Galena in Cherokee County, Kansas — The American Midwest (Upper Plains)
Mining And Its Impacts
Creating Healthy Environments For The Future
As an important mining town, Galena had numerous mines and smelters, but none was more important than the Eagle-Picher smelter plant north of the pre-1940s Route 66 alignment. The facility operated from around the late 19th century until 2004 and was one of the largest smelters in the U.S., processing lead, zinc, and cadmium ores to produce those metals in addition to zinc oxide, zinc sulfide, manganese sulfate, manganese dioxide, and sulfuric acid. Highly visible on the landscape, "Hell's Half Acre,” once known as "Hickory Flats,” was also an epicenter of activity, as evidenced by the countless mine shafts, waste ore from the mines known as 'chat' and tailings that were present after mining activity ceased.
While mining brought a lot of wealth into the region, it also left physical and environmental hazards. Mine shafts and tunnels can collapse, illustrated in 2009 when buildings in Galena partially collapsed after a tunnel gave way. More significantly, the mines occupied the same bedrock as the area's shallow aquifer. When abandoned, water refilled the tunnels and became contaminated, which
Cleaning Up the Tri-State Mining District The EPA added Cherokee County to the National Priorities List in 1983, a process that identified over 1,500 open shafts and nearly 500 collapses. Early cleanup efforts centered around Galena because it had some of the worst contamination and 599 identified mine hazards, many of which were in "Hell's Half Acre.” In response, the EPA installed water treatment units for contaminated wells and helped the City of Galena provide safe water for over 500 affected residences and businesses. By 1995, the EPA had removed metal-contaminated soils from residences, filled mine collapses and shafts, gathered surface mine wastes, diverted streams to avoid the waste, and planted sites with native vegetation.
Other areas required more dramatic approaches. Numerous residential properties had contaminated soils removed and replaced with clean backfill and vegetation. In 2008, the EPA bought out and relocated about 1,600 residents of Picher, Oklahoma, an area with extreme levels of contamination and ground instability, followed by 100 residents from Treece, Kansas in 2014.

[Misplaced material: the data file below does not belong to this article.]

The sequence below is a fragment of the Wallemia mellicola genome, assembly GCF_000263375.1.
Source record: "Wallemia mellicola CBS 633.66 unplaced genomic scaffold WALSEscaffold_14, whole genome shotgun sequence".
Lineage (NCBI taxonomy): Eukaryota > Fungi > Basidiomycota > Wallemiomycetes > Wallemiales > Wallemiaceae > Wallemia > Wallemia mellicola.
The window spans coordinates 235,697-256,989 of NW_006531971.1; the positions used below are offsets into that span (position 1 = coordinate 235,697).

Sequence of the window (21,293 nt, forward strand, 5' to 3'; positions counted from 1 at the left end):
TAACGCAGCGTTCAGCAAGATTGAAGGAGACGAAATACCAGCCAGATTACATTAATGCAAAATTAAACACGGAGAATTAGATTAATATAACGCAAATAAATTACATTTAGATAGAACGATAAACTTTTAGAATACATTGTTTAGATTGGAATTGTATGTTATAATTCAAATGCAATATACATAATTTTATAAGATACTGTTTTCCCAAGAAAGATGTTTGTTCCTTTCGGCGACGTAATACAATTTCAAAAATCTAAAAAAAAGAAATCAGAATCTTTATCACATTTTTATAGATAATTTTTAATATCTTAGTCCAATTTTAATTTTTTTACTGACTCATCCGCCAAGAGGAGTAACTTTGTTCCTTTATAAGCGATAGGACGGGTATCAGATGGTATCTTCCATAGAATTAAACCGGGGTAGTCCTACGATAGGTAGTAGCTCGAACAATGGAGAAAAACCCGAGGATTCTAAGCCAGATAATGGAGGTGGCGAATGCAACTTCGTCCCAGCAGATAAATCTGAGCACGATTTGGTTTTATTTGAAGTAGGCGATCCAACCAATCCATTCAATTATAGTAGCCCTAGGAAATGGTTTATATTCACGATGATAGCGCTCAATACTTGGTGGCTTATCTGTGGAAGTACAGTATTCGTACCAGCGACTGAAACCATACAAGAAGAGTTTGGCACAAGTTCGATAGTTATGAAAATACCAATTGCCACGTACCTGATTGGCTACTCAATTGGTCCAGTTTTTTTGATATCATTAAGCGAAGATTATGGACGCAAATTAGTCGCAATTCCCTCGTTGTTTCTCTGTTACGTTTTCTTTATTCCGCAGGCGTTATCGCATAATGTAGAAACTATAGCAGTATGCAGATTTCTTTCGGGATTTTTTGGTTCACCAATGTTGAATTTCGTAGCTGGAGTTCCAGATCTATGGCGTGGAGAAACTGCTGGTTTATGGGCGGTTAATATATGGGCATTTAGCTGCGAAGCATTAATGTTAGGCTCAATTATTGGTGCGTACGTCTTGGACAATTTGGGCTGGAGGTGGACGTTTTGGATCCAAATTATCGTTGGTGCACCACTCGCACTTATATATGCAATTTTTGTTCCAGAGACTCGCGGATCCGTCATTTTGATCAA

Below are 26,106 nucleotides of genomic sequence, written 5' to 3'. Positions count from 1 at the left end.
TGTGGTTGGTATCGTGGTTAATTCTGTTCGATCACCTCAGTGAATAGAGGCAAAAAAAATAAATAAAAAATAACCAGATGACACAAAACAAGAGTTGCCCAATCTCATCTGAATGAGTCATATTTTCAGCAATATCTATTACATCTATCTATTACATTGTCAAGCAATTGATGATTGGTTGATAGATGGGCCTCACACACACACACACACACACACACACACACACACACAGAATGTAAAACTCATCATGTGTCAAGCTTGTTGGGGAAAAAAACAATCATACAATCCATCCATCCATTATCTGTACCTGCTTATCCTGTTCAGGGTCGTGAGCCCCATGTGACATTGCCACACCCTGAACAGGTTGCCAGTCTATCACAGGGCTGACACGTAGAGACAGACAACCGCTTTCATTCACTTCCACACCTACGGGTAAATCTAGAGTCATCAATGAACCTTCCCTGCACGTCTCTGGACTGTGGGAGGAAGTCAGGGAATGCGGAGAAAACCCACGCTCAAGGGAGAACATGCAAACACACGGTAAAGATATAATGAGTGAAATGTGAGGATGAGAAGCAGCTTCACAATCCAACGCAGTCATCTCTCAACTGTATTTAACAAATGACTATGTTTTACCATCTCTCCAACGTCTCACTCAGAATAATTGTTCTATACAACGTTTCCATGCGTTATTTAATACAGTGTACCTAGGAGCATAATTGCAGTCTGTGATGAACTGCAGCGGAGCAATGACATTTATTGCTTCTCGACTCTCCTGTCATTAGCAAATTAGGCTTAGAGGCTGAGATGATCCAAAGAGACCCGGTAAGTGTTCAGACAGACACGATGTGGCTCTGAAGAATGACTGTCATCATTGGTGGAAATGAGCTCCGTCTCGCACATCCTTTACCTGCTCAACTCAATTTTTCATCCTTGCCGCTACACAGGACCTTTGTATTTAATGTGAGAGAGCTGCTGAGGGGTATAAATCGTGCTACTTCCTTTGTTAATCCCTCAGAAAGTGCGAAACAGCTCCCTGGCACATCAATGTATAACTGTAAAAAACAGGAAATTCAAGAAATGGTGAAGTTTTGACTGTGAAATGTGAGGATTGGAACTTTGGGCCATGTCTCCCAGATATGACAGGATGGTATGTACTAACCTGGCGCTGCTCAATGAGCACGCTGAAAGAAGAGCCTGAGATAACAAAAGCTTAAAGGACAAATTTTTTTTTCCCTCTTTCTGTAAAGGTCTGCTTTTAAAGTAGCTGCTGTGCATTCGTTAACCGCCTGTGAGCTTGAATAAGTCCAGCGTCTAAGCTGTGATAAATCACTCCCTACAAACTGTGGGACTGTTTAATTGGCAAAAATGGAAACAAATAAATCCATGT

Overall, cleanup restored a 25-square-mile portion of the 115-square-mile Cherokee County Superfund site as a wildlife habitat, restoring the natural and reducing human health risks. Native grasses, streams, and wildlife have replaced rock and gravel in many areas, though some evidence of lead and zinc mining can still be found. Some efforts are ongoing, and remediated sites must be monitored. As a result progress will continue into the future.
Erected by Historic Route 66 Byway.
Topics and series. This historical marker is listed in these topic lists: Environment • Industry & Commerce • Parks & Recreational Areas • Roads & Vehicles. In addition, it is included in the U.S. Route 66 🛣️ series list.
Location. 37° 4.553′ N, 94° 38.364′ W. Marker is in Galena , Kansas, in Cherokee County. Marker is on South Main Street just south of West 5th Street, on the right when traveling south. Touch for map. Marker is at or near this postal address: 518 S Main St, Galena KS 66739, United States of America. Touch for directions.
Other nearby markers. At least 8 other markers are within 5 miles of this marker, measured as the crow flies. Welcome To Galena (here, next to this marker); Galena Chamber of Commerce, Galena, Kansas (here, next to this marker); Galena Growth And Change (here, next to this marker); Route 66 Howard 'Pappy' Litch Park (within shouting distance of this marker); Galena, Kansas (within shouting distance of this marker); War Memorial (about 700 feet away, measured in a direct line); The Kansas Ozarks (approx. 2.3 miles away); Land's Legacy (approx. 4.3 miles away). Touch for a list and map of all markers in Galena.
Credits. This page was last revised on December 4, 2020. It was originally submitted on December 4, 2020, by TeamOHE of Wauseon, Ohio. This page has been viewed 44 times since then and 4 times this year. Photos: 1, 2. submitted on December 4, 2020, by TeamOHE of Wauseon, Ohio. • Devry Becker Jones was the editor who published this page.